July 25, 2012
The number of new HIV infections in the United States has remained relatively stable at approximately 50,000 per year between 2006 and 2009, according to 2011 data from the Centers for Disease Control and Prevention (CDC). But seroconversions have been soaring among Black men who have sex with men, particularly among those ages 13 to 19, the CDC reports.
New infections increased by 48 percent between 2006 and 2009.
"It's essentially the only demographic where this is happening," said Gregorio Millett, M.P.H., the CDC and Department of Health and Human Service's liaison to the White House Office of National AIDS Policy. "The epidemic is out of control, and we need to help these men. Thankfully, the National HIV/AIDS Strategy (NHAS) is addressing this sub-population."
Millett, who was one of the key players who helped develop the NHAS, says that he is "confident" in the strategy's success thus far, including in reaching Black gay men.
"In many ways Americans feel somewhat divorced from HIV/AIDS," says Millett. "Part of the reason is because the government has done a terrific job responding to the horrific rates of HIV/AIDS in many other regions, such as sub-Saharan Africa. That's part of the reason why President Obama released the National HIV/AIDS Strategy two years ago," he adds.
The four-part plan refocuses resources on the domestic epidemic and prioritizes Black Americans, who represent only 13 percent of the U.S. population but about 44 percent (pdf) of new HIV infections. Read parts 1, 2, 3 and 4 of our report on the NHAS.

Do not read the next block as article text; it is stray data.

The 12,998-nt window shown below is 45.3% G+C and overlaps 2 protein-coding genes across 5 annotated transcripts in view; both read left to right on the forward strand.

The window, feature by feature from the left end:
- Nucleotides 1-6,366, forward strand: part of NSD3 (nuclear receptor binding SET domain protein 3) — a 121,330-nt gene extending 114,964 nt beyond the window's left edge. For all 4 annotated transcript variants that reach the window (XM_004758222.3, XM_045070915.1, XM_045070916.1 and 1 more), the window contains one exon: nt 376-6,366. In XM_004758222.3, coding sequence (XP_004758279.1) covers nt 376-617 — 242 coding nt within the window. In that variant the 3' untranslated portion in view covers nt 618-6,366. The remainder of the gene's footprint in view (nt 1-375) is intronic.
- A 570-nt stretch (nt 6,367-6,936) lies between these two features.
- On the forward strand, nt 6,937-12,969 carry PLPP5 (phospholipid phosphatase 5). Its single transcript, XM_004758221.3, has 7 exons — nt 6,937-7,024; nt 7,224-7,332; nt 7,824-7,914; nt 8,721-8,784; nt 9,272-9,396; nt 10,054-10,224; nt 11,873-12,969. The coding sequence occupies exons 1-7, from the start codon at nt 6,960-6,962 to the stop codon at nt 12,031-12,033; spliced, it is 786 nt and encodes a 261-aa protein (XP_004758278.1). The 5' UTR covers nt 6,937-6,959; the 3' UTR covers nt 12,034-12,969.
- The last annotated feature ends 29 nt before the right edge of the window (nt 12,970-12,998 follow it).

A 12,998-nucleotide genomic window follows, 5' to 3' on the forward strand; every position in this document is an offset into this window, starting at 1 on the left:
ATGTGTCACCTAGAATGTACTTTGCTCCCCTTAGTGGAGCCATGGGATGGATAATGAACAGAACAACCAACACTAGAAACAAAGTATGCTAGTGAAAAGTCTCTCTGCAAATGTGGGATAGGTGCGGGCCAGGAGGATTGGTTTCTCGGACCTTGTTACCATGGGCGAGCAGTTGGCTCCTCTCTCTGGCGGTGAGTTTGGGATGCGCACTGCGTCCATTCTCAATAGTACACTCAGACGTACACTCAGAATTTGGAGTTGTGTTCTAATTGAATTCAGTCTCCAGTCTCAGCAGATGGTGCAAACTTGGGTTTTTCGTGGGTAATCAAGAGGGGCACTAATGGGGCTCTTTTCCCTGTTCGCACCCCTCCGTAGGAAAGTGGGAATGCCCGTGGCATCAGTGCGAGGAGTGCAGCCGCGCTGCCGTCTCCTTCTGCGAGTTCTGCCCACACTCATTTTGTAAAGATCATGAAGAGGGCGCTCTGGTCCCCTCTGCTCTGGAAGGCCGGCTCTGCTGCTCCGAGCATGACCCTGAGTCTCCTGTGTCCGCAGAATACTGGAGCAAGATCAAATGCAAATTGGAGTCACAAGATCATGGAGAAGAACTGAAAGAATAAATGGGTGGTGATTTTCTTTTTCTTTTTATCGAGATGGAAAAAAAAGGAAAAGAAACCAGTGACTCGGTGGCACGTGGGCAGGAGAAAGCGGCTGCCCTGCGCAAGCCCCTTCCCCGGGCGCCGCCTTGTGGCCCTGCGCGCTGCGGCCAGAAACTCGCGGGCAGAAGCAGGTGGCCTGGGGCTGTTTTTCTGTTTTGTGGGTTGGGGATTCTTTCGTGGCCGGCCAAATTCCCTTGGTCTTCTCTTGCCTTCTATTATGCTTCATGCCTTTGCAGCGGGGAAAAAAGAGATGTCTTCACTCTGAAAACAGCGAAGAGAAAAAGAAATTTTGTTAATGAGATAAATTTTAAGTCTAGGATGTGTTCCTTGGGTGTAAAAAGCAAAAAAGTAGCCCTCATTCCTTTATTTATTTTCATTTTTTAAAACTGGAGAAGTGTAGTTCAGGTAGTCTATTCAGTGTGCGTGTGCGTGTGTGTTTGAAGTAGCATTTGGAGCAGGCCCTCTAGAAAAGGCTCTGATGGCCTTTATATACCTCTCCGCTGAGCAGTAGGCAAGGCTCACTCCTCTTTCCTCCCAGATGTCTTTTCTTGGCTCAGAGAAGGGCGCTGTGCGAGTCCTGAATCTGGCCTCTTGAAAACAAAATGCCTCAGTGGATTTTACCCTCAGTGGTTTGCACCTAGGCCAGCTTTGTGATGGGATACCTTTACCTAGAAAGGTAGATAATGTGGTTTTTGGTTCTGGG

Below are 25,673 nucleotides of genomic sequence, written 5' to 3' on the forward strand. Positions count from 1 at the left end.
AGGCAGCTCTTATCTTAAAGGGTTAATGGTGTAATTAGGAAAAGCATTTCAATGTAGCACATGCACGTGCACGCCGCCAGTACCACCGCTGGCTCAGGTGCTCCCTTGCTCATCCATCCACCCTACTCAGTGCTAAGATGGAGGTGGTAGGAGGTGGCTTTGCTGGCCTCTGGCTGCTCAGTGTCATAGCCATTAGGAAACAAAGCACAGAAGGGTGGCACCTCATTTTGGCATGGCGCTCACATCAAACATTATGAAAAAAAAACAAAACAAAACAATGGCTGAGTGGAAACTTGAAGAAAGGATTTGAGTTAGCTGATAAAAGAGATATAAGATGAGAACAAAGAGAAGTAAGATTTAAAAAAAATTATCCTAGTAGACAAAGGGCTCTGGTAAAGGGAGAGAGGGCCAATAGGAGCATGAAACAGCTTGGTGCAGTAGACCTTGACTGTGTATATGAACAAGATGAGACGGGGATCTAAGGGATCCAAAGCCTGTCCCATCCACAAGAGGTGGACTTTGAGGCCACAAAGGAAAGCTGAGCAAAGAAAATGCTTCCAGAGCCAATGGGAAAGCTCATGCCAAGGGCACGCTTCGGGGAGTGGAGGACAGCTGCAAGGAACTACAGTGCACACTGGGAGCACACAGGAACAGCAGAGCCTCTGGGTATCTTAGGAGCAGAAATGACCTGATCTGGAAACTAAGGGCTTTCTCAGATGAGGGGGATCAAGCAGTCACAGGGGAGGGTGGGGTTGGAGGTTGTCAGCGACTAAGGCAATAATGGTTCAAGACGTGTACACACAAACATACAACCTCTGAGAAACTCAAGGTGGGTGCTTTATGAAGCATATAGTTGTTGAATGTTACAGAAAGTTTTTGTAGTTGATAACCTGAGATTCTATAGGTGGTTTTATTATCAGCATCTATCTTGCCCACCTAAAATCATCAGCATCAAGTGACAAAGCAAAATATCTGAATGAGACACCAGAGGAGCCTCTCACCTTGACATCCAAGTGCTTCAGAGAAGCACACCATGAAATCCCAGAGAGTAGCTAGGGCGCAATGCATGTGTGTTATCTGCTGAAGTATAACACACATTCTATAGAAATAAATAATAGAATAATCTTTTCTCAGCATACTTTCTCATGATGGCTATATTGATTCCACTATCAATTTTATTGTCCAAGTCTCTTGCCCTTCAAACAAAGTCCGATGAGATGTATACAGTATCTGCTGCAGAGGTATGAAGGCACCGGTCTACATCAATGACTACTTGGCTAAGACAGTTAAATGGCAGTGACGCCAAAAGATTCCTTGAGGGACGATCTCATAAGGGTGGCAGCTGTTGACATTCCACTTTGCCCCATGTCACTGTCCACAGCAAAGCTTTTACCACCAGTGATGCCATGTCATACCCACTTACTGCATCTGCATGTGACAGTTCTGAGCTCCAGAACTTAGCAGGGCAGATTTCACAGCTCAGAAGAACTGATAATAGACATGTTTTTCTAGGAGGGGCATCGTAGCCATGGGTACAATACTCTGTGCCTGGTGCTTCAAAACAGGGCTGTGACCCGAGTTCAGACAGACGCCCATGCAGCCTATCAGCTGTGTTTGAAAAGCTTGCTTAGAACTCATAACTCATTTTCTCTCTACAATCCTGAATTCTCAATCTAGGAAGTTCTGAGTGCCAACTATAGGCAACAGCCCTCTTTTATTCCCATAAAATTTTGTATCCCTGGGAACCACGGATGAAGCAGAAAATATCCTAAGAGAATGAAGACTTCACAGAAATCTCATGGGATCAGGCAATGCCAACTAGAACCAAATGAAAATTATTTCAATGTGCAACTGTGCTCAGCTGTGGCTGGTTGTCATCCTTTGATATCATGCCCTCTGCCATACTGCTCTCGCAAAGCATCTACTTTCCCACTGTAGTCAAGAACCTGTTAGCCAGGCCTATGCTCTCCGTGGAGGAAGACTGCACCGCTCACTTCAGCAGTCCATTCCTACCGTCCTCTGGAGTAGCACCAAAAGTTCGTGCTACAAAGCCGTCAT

"Black gay and bisexual men are believed to represent less than 1 percent of the nation's population, but we represent an estimated one-quarter of all new infections every year. That's quite alarming," says Millett. "Black gay and bisexual men also disproportionately seroconvert at much younger ages compared to other gay men."
In the nation's capital -- and the conference's host -- the 3.2 percent HIV-prevalence rate remains the highest in the country -- "higher than West Africa and on par with Uganda and some parts of Kenya," reported the Washington Post. But for the first time in years, the number of new AIDS cases is declining.
"In Southeast D.C. and in DuPont Circle, infections are much higher compared to other neighborhoods in the metropolitan area," Millett says, referring to predominantly Black and gay areas. "The conference serves as a reminder of the successes and the opportunities that we face on the domestic front."
The NHAS is responding to the epidemic among Black MSM in key areas. "The first that comes to mind is the Testing Makes Us Stronger campaign," launched in 2011, says Millett. "This is landmark because there has never been a federal campaign to target Black gay and bisexual men in this way." The program includes transit, magazine and online advertising -- and outreach across Facebook, Twitter, blogs and "hookup" websites popular with Black MSM.
The NHAS is also trying to increase the number of Black MSM in continuous care.
The CDC is expanding its National HIV Behavioral Surveillance survey of people at high risk for HIV, including MSM in 21 localities, that was previously undertaken only every three years. "Now it will be done online and every year," says Millett. There are also new interventions for funding community organizations that target Black gay and bisexual men for testing and linkage to care.
"In many ways we are at a turning point for the epidemic," says Millett. "It is conceivable that we could end HIV/AIDS domestically and internationally. There seems to be a collective will going into AIDS 2012 that we can have an AIDS-free generation. It's an incredible feeling because so many of us never thought we could picture this."
Rod McCullom has written and produced for ABC News and NBC, and his reporting and analysis have appeared in Ebony, The Advocate, ColorLines, The Body and other media. McCollum blogs on politics, pop culture and Black gay news at rod20.com